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Alien Concepts

The UK’s Independent on Sunday has an interesting article (some would say indictment) on the US healthcare system. Here’s a short excerpt:

They came in their thousands, queuing through the night to secure one of the coveted wristbands offering entry into a strange parallel universe where medical care is a free and basic right and not an expensive luxury. Some of these Americans had walked miles simply to have their blood pressure checked, some had slept in their cars in the hope of getting an eye-test or a mammogram, others had brought their children for immunisations that could end up saving their life.

In the week that Britain’s National Health Service was held aloft by Republicans as an “evil and Orwellian” example of everything that is wrong with free healthcare, these extraordinary scenes in Inglewood, California yesterday provided a sobering reminder of exactly why President Barack Obama is trying to reform the US system.

The LA Forum, the arena that once hosted sell-out Madonna concerts, has been transformed – for eight days only – into a vast field hospital. In America, the offer of free healthcare is so rare, that news of the magical medical kingdom spread rapidly and long lines of prospective patients snaked around the venue for the chance of getting everyday treatments that many British people take for granted.

I think this highlights the differences between the two approaches – I already knew how crap the US healthcare system is, but many Brits don’t. This side of the pond, most complaints against the NHS stem from complacency – there are relatively few Britons old enough to remember what healthcare was like pre-NHS (the NHS is 61 years old) and those there are tend not to complain because they’re the ones most heavily reliant upon it.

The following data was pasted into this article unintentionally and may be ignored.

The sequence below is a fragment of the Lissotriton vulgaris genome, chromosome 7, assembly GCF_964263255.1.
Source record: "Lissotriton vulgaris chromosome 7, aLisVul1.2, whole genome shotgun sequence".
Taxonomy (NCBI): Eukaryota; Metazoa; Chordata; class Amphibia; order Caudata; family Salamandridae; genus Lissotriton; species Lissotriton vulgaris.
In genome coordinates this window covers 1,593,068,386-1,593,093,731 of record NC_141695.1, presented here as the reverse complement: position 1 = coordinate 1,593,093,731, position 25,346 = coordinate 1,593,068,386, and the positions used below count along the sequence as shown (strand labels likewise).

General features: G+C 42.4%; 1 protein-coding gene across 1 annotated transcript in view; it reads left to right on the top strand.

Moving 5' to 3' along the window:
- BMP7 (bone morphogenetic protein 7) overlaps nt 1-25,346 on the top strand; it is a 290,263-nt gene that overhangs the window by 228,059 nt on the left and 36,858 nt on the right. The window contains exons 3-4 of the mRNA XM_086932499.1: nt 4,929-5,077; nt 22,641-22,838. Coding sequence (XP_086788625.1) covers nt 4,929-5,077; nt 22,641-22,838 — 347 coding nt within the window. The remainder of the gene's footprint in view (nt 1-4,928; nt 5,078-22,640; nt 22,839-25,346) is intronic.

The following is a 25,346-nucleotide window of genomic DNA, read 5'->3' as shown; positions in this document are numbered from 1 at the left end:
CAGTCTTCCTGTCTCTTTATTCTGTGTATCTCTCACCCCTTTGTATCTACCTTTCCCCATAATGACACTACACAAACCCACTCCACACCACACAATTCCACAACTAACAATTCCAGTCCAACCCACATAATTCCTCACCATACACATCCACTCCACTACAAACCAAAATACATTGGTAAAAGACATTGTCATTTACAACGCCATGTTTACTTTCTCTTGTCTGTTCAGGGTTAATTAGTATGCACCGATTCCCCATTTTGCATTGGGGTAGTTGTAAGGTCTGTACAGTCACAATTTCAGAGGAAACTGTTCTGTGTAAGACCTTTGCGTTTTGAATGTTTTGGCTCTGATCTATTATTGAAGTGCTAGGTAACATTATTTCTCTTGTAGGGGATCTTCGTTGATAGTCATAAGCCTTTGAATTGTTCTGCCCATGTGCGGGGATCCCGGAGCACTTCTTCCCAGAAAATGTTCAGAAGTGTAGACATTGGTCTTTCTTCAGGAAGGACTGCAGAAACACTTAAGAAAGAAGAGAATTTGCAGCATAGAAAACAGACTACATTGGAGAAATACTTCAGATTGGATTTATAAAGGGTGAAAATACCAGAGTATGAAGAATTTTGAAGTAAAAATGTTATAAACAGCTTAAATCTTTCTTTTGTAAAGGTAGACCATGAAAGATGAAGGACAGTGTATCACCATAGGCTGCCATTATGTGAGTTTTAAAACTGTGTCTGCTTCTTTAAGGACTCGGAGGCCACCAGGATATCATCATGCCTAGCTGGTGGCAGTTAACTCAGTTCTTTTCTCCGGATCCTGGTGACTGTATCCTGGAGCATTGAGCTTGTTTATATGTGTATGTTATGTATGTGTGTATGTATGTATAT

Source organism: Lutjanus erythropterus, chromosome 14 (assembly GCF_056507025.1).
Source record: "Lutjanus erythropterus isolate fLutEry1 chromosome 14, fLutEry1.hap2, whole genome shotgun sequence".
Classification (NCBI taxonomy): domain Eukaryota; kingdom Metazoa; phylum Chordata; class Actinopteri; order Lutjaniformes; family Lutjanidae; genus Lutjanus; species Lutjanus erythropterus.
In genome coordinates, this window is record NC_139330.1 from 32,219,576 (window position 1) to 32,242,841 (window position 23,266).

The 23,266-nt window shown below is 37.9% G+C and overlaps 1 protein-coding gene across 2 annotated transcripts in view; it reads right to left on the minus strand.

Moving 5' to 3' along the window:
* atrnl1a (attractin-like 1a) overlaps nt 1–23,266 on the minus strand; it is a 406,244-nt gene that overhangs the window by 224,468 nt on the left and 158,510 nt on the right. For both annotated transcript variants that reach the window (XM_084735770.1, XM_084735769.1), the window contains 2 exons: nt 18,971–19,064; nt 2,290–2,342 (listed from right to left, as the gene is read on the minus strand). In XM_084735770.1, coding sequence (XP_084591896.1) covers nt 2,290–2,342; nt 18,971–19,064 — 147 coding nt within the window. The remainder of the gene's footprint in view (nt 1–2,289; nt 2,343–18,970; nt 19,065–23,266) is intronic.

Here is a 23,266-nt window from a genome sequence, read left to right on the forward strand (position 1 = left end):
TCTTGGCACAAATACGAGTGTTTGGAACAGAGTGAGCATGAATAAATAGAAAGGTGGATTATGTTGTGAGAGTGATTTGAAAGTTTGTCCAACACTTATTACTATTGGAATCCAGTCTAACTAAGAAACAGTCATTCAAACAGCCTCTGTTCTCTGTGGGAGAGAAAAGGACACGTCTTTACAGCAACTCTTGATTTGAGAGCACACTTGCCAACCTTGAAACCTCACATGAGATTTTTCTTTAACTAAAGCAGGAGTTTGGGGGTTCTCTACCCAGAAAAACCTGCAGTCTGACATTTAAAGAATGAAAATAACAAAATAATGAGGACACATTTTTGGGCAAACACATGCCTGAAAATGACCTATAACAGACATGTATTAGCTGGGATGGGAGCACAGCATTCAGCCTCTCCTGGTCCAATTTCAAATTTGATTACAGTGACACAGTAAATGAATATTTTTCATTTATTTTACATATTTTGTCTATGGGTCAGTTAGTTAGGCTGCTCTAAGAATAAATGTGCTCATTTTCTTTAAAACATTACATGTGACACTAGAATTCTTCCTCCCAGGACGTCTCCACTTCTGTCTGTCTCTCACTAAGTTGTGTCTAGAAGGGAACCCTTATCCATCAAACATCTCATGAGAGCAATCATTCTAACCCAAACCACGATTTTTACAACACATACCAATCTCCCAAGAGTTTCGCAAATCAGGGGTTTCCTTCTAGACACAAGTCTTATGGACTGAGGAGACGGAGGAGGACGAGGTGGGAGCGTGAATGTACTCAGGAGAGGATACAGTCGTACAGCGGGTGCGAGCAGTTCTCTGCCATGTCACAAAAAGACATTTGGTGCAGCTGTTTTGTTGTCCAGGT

The existence of the NHS has meant that, as in most other western nations, Brits see healthcare as a human/civil right – which is evidently not the case in the USA. From our perspective, what’s described sounds like a third-world country, not what’s supposedly the most advanced nation on the planet – there are charities which run similar medical clinics in Africa, Asia and the Caribbean; Mercy Ships and Médecins Sans Frontières are notable examples. How can a nation be advanced when its healthcare system is so backward that around 15% of the population has no healthcare, and relies entirely on third-world style handouts?

One of my favourite films is “My Life Without Me”. It describes a young mother’s reaction to finding out that she has a treatable form of cancer, and her health insurance doesn’t cover the treatment. The film could only ever be made in the USA – because in any other advanced nation she’d get the treatment she needed. In any other western nation she’d live, not die. The idea of dying of a treatable disease because you can’t afford healthcare is completely alien to non-American westerners like me. In the UK, we wouldn’t even have to think about the cost of the treatment – which has a massive effect on stress, and so recovery times. And yet the NHS costs less than half the amount per person the US healthcare system does.

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